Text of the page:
close

Вход

Забыли?

вход по аккаунту

?

Патент USA US3025146

код для вставки
s
lr‘latenteol Mar. 13, 195%“
i.
2
TABLE I
3,025,137
Impurity:
FEMWUCTMPN (01F SEN'B‘ERED C@M?ACTS
Parts per millon
Sodium _____________________________ __ 3,500
10d? BERYLHA
Peter Murray, Abingdon, and David Thomas Livery‘,
illiclrler’s Hill, Abingdon, England, assignors to United
Kingdom Atomic'l‘lnerg '1 Authority, London, England
No'lilrawing. Filed May 27, 1959, Ser. No. 816,052
Claims priority, application Great?ritainllnne 2, 1958
2 Claims. (Cl. 123M183)
10
This invention relates to processes for'producing sin
tered compacts of beryllia, and is particulary concerned
with producing high density compacts from pure calcined
beryllia powder.
it has previously been found that when beryllia powder 15
of very high purity, such as may be required for use as
a neutron moderator in a nuclear reactor, is subjected to
Lithium _____________________________ __
Magnesium __________________________ __
350
250
Calcium _____________________________ __
300
Silicon ______________________________ __
135
Aluminium __________________________ __
100
Iron ________________________________ __
55
All others ___________________________ __
210
Total _________________________ -_ 4,900
i.e. 0.49%
The sintering behaviour of pure calcined beryllia de
pends on the calcining temperature. The following table
shows the density attained by cold-pressing pure beryllia
powder produced at various calcining temperatures and
the normal process of cold-compacting and then sintera
then sintering by heating rapidly (i.e. in 6 hours) to
ing by heating rapidly to a temperature in the region of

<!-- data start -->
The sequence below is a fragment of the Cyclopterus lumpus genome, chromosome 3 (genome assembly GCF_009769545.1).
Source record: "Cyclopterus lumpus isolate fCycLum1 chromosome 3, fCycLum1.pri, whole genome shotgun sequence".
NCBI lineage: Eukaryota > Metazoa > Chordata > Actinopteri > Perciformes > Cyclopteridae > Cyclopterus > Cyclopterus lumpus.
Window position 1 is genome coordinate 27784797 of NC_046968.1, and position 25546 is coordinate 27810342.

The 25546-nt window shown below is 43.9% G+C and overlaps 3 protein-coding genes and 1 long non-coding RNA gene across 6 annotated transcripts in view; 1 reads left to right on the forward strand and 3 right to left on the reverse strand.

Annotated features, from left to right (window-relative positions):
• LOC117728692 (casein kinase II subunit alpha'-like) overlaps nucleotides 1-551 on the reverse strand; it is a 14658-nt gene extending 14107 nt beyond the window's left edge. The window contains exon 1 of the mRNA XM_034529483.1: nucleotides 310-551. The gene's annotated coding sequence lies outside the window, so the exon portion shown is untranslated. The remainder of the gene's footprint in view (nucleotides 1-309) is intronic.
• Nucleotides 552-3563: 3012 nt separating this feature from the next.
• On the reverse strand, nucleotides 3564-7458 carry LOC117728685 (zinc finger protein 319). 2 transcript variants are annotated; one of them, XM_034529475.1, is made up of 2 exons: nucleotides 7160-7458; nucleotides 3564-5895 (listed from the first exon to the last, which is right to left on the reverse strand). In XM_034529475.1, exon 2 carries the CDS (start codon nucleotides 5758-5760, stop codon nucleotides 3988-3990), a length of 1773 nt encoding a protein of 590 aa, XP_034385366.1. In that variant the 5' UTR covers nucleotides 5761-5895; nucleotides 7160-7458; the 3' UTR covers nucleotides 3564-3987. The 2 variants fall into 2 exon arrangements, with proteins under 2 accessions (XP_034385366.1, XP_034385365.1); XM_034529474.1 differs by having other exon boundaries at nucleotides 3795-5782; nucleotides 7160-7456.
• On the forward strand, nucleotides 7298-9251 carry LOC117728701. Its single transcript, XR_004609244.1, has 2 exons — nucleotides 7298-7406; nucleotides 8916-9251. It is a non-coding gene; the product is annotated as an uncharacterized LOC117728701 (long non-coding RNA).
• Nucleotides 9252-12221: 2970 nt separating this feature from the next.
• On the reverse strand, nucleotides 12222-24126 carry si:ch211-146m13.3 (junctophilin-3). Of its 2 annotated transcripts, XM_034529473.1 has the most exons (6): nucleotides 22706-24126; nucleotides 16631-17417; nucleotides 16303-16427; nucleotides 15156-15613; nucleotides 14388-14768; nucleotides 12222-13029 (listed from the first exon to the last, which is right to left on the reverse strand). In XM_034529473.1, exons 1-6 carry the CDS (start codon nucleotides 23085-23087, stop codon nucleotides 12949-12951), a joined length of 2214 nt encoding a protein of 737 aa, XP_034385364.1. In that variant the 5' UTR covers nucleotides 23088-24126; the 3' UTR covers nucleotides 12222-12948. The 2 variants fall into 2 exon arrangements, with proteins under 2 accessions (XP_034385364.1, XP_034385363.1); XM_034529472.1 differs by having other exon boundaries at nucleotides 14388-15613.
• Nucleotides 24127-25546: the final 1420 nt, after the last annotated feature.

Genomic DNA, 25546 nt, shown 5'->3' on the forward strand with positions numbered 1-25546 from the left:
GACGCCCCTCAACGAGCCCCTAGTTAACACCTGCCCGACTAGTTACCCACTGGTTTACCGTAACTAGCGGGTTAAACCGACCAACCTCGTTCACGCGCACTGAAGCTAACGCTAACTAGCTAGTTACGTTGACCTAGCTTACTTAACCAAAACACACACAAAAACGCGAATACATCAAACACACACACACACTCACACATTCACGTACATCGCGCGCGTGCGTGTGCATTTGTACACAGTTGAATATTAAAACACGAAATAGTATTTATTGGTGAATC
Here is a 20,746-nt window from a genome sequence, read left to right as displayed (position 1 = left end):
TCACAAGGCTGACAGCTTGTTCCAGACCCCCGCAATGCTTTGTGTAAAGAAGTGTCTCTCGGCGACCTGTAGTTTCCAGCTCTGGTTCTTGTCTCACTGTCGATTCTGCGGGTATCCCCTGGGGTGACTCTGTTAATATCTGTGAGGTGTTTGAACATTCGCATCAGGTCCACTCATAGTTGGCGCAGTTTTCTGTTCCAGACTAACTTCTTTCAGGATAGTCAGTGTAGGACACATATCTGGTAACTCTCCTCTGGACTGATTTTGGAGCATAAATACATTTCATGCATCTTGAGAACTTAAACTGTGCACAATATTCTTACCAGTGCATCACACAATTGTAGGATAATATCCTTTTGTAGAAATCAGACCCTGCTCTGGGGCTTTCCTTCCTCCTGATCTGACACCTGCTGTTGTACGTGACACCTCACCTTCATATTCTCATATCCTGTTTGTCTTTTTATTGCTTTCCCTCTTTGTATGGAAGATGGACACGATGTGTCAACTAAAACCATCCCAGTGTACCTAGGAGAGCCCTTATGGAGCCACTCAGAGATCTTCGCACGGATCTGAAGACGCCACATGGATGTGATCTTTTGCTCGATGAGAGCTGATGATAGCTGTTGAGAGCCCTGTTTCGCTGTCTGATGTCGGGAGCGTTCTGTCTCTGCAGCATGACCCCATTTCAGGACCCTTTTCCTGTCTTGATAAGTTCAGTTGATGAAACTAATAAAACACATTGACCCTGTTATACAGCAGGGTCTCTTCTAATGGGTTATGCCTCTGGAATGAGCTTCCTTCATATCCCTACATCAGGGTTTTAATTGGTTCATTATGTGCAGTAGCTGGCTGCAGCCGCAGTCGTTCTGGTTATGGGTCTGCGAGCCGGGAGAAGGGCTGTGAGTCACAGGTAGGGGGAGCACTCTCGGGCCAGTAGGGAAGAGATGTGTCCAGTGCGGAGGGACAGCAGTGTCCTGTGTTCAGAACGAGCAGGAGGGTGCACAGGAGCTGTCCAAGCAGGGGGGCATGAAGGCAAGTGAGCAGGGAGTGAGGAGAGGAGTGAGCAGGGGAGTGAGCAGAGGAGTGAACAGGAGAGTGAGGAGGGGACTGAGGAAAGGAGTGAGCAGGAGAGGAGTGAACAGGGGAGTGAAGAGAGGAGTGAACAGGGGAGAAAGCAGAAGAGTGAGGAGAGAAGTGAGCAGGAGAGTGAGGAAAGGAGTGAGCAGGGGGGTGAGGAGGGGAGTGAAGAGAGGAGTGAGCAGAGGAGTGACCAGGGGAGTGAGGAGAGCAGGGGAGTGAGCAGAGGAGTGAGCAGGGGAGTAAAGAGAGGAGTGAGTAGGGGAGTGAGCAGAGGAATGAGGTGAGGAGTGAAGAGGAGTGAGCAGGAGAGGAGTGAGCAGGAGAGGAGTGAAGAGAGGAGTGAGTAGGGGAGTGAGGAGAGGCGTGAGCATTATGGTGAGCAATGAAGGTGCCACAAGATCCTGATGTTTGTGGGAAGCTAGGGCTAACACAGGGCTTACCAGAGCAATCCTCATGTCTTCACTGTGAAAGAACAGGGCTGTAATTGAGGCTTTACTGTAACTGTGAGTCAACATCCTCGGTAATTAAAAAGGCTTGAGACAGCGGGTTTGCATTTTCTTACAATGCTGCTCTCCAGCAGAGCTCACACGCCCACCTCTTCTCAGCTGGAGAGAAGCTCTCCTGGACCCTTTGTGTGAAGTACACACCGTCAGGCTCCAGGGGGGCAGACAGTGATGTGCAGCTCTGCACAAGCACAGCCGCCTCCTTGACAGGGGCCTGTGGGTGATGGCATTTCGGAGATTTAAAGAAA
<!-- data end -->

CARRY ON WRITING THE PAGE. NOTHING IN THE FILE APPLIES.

1600° C., sintered compacts of rather low density (e.g. 20 1600° C., and holding at this temperature for 1/2 hour.
2.2 gm./cc.) and or" high porosity are obtained. The
TABLE II
theoretical density of beryllia is 3.03 gm./cc. and it is
Calcining temperature, ° C.:
Sintered density, gm./cc.
desirable to attain densities approaching this value in
compacts of beryllia for use in nuclear reactors.
According to the present invention, a process for pro 25
ducing a sintered compact of pure beryllia comprises cold
compacting a pure calcined beryllia powder, heating the
500
_________________________________ __
1.80
700
_________________________________ __
1.82
900
_________________________________ __ 2.01
1100
_________________________________ _._ 2.03
1250
_________________________________ __ 2.19
cold-compacted powder for a prolonged period at a tem
1400 _________________________________ __ 2.01
perature below about 1400° C., and then heating to a
30 This table shows that the maximum density is attained
s'intering temperature of at least 1500° C.
with beryllia calcined at 1250" C., but that this density
l Preferably the step of heating at a temperature below
is still only 72% of the theoretical density of beryllia.
about 1400" C., is carried out at a temperature in the
We have now discovered that if a cold-pressed compact
region of but not less than the temperature at which the
of pure calcined beryllia is heated for a prolonged period
beryllia powder was originally produced by calcining.
Preferably also, the beryllia powder is a powder which 35 at a temperature in the region of that at which it was
originally calcined or at temperatures between that at
has been produced by calcining pure beryllium hydroxide
which it was originally calcined and about 1400° C., and
at about 12500 C., and the cold-compacted powder is
is then heated gradually to a maximum temperature of at
heated for a prolonged period at temperatures between
1250" C. and 1400° C.
least 1500° C., then a beryllia compact of much higher
40 density is produced.
The length of the period of heating necessary at a tem
We believe that heating at the calcining temperature,
perature below 1400° C., depends on the temperature
or at temperatures between the calcining temperatures
used, but is such as will cause substantially all the particles
and about 1400° C., causes interparticulate welding to
of the powder to be welded together. Such a condition
occur, without any shrinkage or densi?cation of the com
can be readily ascertained by microscopic examination of
pact. Then, when the temperature is raised, the ?ne
a test compact, and by the fact that heating the compact